If you fancy a bit of eye candy, Ace & Tate’s new Antwerp store is the place to be. Dutch illustrator-slash-painter Jordy van den Nieuwendijk is the creative mastermind behind the revamp of the new Belgian hotspot, co-designed by Standard Studio. With aspirations of foregrounding the “painter” in that slash career, we believe this mural will prove he’s more than worthy. Classic, minimal eyewear and liberal amounts of multi-coloured illustrative genius—we have high hopes for this dreamy collab. We caught up with Van den Nieuwendijk to discuss his inspirations and love/hate relationship with Frank Zappa.
Could you tell us a bit about your collab with Ace & Tate? What motivated this partnership?
It started with Mark [De Lange], the founder of Ace & Tate, showing an interest in one of my prints. We started emailing a year ago to see if some kind of collaboration was possible, but we kept cancelling each other’s appointments because we were travelling or out of the country. Now that Ace & Tate is opening new stores in Europe, for each store they’re working with a different artist. They had me in mind for the Antwerp store, so this was a great opportunity to finally work together on a project.
What can we expect to see? How would you describe your vision for the space?
They asked me to do a mural, and I also did little pops of colour all over the store. The shop is based in Antwerp, and just as many cities have a symbol, Antwerp has the hand. So I made two hands that form the shape of glasses. That’s the sort of theme that’s running through the store in different places. It’s simple but fun.
The setting provides a much larger canvas than you’re used to working with. How did you alter your working process to adapt to this?
As a teenager I did a lot of graffiti so I’m used to doing murals! It’s nothing new; I’m not scared of a size like that.
Does this hint at the possibility of future interior design prospects, or is this strictly a one-off project?
I wouldn’t really call it interior design—although I wish I were in charge of the plants and the tables too. [Laughs] I enjoy that you can walk around in a physical space; I like seeing my work in 3D instead of flat. I’m always working with depth to make the work pop out, and if it really pops out in a space—that’s exciting stuff to play with. Everybody has dreams, and one of mine is to design sets for a stage play in a theatre. Maybe in the tiniest way possible, this is an entry point to that…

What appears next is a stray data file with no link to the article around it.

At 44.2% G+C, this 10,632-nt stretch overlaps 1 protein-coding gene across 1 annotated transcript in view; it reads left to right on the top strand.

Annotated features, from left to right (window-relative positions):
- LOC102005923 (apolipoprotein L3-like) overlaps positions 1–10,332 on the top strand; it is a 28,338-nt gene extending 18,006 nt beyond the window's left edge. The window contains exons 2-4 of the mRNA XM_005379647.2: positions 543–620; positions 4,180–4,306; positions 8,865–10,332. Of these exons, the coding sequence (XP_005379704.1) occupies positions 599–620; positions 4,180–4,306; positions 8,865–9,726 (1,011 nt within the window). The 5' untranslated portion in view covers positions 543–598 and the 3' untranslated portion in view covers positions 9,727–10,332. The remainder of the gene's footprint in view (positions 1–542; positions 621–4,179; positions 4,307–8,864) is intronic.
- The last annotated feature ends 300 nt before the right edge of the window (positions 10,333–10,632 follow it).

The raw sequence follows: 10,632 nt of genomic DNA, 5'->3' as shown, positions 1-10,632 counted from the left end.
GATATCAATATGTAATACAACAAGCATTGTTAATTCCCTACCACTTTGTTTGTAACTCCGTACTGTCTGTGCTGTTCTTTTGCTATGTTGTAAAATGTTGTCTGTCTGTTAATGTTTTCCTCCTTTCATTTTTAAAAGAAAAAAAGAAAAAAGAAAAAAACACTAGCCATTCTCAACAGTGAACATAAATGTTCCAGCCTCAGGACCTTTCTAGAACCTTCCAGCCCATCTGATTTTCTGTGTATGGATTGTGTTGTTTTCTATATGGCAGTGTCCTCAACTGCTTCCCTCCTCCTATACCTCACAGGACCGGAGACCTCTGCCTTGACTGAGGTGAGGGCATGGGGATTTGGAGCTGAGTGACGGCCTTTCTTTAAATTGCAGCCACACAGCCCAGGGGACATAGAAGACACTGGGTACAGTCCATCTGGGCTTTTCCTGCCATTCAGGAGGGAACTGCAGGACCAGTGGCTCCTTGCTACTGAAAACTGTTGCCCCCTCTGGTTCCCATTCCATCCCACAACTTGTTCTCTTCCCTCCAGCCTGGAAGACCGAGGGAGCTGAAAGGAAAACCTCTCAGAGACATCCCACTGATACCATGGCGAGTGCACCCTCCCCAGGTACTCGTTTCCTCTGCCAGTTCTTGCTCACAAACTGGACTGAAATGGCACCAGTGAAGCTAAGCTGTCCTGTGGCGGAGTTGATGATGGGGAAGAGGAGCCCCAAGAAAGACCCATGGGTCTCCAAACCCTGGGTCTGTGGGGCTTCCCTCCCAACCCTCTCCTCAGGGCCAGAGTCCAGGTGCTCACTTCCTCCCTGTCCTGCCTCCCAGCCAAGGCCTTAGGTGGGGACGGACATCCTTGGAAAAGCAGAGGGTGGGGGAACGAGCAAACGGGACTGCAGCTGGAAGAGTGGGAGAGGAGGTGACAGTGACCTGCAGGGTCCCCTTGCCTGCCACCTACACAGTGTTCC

When we tried to reach you earlier this week, you mentioned that you were teaching. Can you tell us a little bit about that and whether it influences your work?
Helping and teaching students to learn their strengths and weaknesses is interesting for me. I think when I was studying graphic design at The Royal Academy of Art in The Hague I wasn’t the best student. I had talent and I used that talent in the way that I did my assignments the night before deadline—we’ve all been there. Teaching at the KABK now is an opportunity to make up for not being an excellent student. I mean, I’ve used all the excuses; it’s very hard for students to come up with new ones that I haven’t used myself, so I enjoy that bit too. [Laughs]
We hear you’re a David Hockney fan. What is it about his work that you find so inspiring?
When I was studying graphic design, I had teachers telling me loads about websites, typography and basic composition, but slowly in my spare time I started to discover the work of Hockney. I bought a book of his and thought he was so articulate, so good at storytelling, and it was just a pleasure to read about him, his work and his interests. He sort of became a mentor without knowing it. I might have overdone it a little bit; I think I now own 56 of his books. He’s definitely an influence on my work, obviously I try not to copy but if you stare at someone’s work all the time, it must influence you and your way of thinking.
Do you listen to music when you work?
Yes! Right now I’m working on 40 new paintings for an exhibition at Kunsthal Rotterdam, which is opening 1 October. I must admit, Frank Zappa is back again. I love his music and I hate his music; sometimes it’s just fucking annoying. Some songs are on repeat all the time—like Peaches En Regalia. That can be on repeat all day; I’m just really going strong on that one.
If there were one thing you’d like to achieve with your work, what would it be?
At this moment I’m an illustrator who also paints. In ten years from now, I would like to be a painter who also does illustrations. Changing my focus to painting—I think that’s the next thing that I am really diving into.